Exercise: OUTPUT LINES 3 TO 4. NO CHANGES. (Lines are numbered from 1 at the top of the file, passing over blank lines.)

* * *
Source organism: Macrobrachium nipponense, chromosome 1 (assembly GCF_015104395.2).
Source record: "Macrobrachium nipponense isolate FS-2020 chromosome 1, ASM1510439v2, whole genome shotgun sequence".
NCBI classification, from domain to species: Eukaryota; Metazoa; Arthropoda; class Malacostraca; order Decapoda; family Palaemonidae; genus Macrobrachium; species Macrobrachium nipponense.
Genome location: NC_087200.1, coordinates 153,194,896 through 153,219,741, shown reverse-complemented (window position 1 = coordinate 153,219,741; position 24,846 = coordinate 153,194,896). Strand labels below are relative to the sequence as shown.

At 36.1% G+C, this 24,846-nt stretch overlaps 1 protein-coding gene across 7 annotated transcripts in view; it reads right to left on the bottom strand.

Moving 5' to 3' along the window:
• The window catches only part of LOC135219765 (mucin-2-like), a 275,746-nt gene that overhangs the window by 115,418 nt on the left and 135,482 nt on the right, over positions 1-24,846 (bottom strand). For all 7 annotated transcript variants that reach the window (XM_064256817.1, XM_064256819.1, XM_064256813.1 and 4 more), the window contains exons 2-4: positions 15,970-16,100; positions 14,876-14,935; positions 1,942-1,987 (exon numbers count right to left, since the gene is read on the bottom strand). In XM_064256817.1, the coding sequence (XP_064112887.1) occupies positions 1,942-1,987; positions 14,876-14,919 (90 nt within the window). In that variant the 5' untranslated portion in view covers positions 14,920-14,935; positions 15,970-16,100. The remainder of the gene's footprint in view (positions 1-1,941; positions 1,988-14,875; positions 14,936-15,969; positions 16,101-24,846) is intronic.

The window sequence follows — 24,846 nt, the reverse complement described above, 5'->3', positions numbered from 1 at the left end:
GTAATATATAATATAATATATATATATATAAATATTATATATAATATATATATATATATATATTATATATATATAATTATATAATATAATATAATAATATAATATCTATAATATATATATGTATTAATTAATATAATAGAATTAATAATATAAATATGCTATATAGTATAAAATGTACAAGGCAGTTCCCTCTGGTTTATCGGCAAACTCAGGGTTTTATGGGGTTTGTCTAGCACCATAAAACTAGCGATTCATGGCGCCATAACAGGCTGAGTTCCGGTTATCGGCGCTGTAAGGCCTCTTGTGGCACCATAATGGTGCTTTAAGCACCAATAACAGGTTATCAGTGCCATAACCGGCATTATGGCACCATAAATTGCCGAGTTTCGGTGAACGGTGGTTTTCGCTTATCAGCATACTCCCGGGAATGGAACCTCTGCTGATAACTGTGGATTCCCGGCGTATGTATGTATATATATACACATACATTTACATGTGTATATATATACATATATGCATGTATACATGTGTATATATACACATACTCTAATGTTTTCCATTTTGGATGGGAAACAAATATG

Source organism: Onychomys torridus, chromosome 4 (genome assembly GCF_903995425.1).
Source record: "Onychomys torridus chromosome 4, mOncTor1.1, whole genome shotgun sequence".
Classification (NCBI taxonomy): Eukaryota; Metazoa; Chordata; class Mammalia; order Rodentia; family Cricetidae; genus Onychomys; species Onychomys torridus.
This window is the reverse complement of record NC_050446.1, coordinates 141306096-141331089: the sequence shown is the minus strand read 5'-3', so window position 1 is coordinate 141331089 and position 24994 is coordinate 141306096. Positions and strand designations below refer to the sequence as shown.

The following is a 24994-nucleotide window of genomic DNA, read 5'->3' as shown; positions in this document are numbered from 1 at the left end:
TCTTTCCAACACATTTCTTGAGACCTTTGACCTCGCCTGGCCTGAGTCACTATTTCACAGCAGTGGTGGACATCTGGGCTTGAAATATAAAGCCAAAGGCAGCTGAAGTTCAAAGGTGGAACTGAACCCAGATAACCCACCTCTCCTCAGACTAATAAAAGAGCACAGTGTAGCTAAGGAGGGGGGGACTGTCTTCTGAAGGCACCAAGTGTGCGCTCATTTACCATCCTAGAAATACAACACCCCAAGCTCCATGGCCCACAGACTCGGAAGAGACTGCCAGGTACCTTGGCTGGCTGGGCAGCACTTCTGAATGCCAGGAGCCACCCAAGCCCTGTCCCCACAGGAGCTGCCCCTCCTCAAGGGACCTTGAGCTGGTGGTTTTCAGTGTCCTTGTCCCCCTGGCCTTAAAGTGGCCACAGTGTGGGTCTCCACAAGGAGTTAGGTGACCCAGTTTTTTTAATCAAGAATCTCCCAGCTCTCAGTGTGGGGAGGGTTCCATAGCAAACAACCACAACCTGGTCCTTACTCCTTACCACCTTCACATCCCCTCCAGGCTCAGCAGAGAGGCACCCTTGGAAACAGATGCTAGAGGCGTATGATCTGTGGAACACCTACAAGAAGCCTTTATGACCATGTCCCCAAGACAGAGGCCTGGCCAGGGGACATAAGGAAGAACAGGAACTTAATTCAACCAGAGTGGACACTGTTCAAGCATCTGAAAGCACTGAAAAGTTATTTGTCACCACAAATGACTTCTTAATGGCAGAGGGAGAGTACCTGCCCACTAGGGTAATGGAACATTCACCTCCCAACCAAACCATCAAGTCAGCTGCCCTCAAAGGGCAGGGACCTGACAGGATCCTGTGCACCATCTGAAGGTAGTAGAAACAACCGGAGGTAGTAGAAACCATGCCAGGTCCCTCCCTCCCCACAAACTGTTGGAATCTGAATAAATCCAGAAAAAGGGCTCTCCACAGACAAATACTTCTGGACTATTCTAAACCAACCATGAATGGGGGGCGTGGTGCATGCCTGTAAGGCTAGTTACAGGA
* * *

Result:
NCBI classification, from domain to species: Eukaryota; Metazoa; Arthropoda; class Malacostraca; order Decapoda; family Palaemonidae; genus Macrobrachium; species Macrobrachium nipponense.
Genome location: NC_087200.1, coordinates 153,194,896 through 153,219,741, shown reverse-complemented (window position 1 = coordinate 153,219,741; position 24,846 = coordinate 153,194,896). Strand labels below are relative to the sequence as shown.